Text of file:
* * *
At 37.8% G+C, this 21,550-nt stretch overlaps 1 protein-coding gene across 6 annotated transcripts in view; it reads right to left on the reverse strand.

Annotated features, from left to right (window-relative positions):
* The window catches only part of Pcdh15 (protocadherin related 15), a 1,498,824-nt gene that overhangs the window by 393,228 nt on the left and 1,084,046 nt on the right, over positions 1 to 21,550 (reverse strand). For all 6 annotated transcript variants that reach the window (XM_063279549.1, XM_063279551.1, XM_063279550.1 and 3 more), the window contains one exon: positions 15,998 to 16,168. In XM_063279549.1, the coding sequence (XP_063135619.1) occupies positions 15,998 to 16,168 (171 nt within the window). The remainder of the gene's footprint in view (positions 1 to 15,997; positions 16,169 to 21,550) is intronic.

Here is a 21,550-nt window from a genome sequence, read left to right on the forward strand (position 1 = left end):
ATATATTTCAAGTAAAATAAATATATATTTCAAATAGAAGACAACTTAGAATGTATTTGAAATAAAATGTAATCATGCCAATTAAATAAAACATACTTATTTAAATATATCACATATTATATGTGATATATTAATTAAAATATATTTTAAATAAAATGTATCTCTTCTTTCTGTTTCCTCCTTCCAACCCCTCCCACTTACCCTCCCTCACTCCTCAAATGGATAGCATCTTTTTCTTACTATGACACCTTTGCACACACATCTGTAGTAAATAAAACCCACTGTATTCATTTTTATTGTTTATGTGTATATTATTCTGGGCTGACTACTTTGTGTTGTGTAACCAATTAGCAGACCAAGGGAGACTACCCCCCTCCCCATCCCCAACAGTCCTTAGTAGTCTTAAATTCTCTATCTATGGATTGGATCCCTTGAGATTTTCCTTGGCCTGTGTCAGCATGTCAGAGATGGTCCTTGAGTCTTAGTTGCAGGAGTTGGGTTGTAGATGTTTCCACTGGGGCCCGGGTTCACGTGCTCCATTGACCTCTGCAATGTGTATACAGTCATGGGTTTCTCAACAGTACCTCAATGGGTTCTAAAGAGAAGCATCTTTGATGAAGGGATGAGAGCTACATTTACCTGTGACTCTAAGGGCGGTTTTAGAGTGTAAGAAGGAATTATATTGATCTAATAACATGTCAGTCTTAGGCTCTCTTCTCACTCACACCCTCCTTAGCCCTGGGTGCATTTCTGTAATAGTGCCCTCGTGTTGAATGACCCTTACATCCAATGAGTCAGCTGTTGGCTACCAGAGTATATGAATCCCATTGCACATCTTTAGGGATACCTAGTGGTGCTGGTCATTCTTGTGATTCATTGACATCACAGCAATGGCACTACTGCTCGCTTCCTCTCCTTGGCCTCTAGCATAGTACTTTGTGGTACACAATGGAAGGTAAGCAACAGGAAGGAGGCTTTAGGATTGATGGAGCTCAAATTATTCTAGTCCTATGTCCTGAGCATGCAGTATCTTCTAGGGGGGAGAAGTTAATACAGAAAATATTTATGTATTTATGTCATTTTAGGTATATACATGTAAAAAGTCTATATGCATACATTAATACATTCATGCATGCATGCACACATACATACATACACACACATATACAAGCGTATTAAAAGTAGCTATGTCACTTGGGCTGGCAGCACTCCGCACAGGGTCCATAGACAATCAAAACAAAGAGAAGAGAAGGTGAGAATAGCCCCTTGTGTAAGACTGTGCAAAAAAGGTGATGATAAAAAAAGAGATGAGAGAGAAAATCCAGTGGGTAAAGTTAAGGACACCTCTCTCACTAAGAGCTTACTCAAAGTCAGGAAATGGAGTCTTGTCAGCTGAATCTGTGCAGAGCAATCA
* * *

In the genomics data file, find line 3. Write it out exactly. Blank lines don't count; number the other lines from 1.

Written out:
* The window catches only part of Pcdh15 (protocadherin related 15), a 1,498,824-nt gene that overhangs the window by 393,228 nt on the left and 1,084,046 nt on the right, over positions 1 to 21,550 (reverse strand). For all 6 annotated transcript variants that reach the window (XM_063279549.1, XM_063279551.1, XM_063279550.1 and 3 more), the window contains one exon: positions 15,998 to 16,168. In XM_063279549.1, the coding sequence (XP_063135619.1) occupies positions 15,998 to 16,168 (171 nt within the window). The remainder of the gene's footprint in view (positions 1 to 15,997; positions 16,169 to 21,550) is intronic.